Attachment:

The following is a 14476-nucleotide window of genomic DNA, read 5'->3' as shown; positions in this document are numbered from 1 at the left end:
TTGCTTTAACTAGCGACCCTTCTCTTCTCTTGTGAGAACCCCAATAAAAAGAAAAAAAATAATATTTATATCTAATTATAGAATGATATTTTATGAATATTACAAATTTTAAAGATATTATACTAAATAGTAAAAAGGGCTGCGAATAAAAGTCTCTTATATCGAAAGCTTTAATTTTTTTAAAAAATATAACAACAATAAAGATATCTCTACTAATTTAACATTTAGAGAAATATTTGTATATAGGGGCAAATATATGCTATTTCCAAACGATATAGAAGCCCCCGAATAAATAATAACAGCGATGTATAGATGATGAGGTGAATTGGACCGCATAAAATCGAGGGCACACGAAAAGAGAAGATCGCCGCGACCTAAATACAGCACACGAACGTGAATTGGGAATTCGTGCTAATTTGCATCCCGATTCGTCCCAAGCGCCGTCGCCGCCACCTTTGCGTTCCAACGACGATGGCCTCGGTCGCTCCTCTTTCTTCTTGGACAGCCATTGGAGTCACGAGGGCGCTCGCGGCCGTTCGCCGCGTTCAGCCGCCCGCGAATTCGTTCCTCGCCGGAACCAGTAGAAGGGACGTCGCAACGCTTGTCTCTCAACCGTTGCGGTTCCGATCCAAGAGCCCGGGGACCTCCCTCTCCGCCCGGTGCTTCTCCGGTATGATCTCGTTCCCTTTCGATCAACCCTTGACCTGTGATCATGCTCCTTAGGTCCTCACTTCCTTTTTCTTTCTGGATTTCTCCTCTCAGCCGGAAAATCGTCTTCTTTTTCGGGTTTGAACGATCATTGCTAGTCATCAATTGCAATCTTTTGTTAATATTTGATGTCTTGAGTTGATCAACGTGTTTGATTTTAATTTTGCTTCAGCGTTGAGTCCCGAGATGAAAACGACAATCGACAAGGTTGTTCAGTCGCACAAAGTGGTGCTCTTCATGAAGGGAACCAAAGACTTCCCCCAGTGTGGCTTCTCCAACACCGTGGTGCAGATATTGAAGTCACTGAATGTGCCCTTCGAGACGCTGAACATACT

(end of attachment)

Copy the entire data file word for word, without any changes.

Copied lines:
The following is a 14476-nucleotide window of genomic DNA, read 5'->3' as shown; positions in this document are numbered from 1 at the left end:
TTGCTTTAACTAGCGACCCTTCTCTTCTCTTGTGAGAACCCCAATAAAAAGAAAAAAAATAATATTTATATCTAATTATAGAATGATATTTTATGAATATTACAAATTTTAAAGATATTATACTAAATAGTAAAAAGGGCTGCGAATAAAAGTCTCTTATATCGAAAGCTTTAATTTTTTTAAAAAATATAACAACAATAAAGATATCTCTACTAATTTAACATTTAGAGAAATATTTGTATATAGGGGCAAATATATGCTATTTCCAAACGATATAGAAGCCCCCGAATAAATAATAACAGCGATGTATAGATGATGAGGTGAATTGGACCGCATAAAATCGAGGGCACACGAAAAGAGAAGATCGCCGCGACCTAAATACAGCACACGAACGTGAATTGGGAATTCGTGCTAATTTGCATCCCGATTCGTCCCAAGCGCCGTCGCCGCCACCTTTGCGTTCCAACGACGATGGCCTCGGTCGCTCCTCTTTCTTCTTGGACAGCCATTGGAGTCACGAGGGCGCTCGCGGCCGTTCGCCGCGTTCAGCCGCCCGCGAATTCGTTCCTCGCCGGAACCAGTAGAAGGGACGTCGCAACGCTTGTCTCTCAACCGTTGCGGTTCCGATCCAAGAGCCCGGGGACCTCCCTCTCCGCCCGGTGCTTCTCCGGTATGATCTCGTTCCCTTTCGATCAACCCTTGACCTGTGATCATGCTCCTTAGGTCCTCACTTCCTTTTTCTTTCTGGATTTCTCCTCTCAGCCGGAAAATCGTCTTCTTTTTCGGGTTTGAACGATCATTGCTAGTCATCAATTGCAATCTTTTGTTAATATTTGATGTCTTGAGTTGATCAACGTGTTTGATTTTAATTTTGCTTCAGCGTTGAGTCCCGAGATGAAAACGACAATCGACAAGGTTGTTCAGTCGCACAAAGTGGTGCTCTTCATGAAGGGAACCAAAGACTTCCCCCAGTGTGGCTTCTCCAACACCGTGGTGCAGATATTGAAGTCACTGAATGTGCCCTTCGAGACGCTGAACATACT